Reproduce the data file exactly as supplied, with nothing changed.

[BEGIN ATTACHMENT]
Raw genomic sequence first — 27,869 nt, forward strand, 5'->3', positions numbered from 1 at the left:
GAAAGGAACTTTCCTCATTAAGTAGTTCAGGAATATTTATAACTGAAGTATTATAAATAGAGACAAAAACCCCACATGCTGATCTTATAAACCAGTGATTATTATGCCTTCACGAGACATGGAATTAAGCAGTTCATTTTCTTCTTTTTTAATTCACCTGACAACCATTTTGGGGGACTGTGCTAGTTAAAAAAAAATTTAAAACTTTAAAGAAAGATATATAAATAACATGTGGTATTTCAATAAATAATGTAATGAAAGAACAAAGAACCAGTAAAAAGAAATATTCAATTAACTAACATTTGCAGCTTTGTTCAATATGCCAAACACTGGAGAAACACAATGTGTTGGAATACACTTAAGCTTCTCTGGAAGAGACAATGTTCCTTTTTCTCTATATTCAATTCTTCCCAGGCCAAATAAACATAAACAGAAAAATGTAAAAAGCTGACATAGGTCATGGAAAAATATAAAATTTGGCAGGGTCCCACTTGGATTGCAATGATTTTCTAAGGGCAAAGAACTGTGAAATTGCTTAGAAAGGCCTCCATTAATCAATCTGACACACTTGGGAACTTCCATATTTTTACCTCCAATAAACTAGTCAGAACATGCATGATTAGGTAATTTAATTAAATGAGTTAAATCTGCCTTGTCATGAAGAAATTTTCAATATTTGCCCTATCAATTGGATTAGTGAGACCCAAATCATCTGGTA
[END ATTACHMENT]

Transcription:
Raw genomic sequence first — 27,869 nt, forward strand, 5'->3', positions numbered from 1 at the left:
GAAAGGAACTTTCCTCATTAAGTAGTTCAGGAATATTTATAACTGAAGTATTATAAATAGAGACAAAAACCCCACATGCTGATCTTATAAACCAGTGATTATTATGCCTTCACGAGACATGGAATTAAGCAGTTCATTTTCTTCTTTTTTAATTCACCTGACAACCATTTTGGGGGACTGTGCTAGTTAAAAAAAAATTTAAAACTTTAAAGAAAGATATATAAATAACATGTGGTATTTCAATAAATAATGTAATGAAAGAACAAAGAACCAGTAAAAAGAAATATTCAATTAACTAACATTTGCAGCTTTGTTCAATATGCCAAACACTGGAGAAACACAATGTGTTGGAATACACTTAAGCTTCTCTGGAAGAGACAATGTTCCTTTTTCTCTATATTCAATTCTTCCCAGGCCAAATAAACATAAACAGAAAAATGTAAAAAGCTGACATAGGTCATGGAAAAATATAAAATTTGGCAGGGTCCCACTTGGATTGCAATGATTTTCTAAGGGCAAAGAACTGTGAAATTGCTTAGAAAGGCCTCCATTAATCAATCTGACACACTTGGGAACTTCCATATTTTTACCTCCAATAAACTAGTCAGAACATGCATGATTAGGTAATTTAATTAAATGAGTTAAATCTGCCTTGTCATGAAGAAATTTTCAATATTTGCCCTATCAATTGGATTAGTGAGACCCAAATCATCTGGTA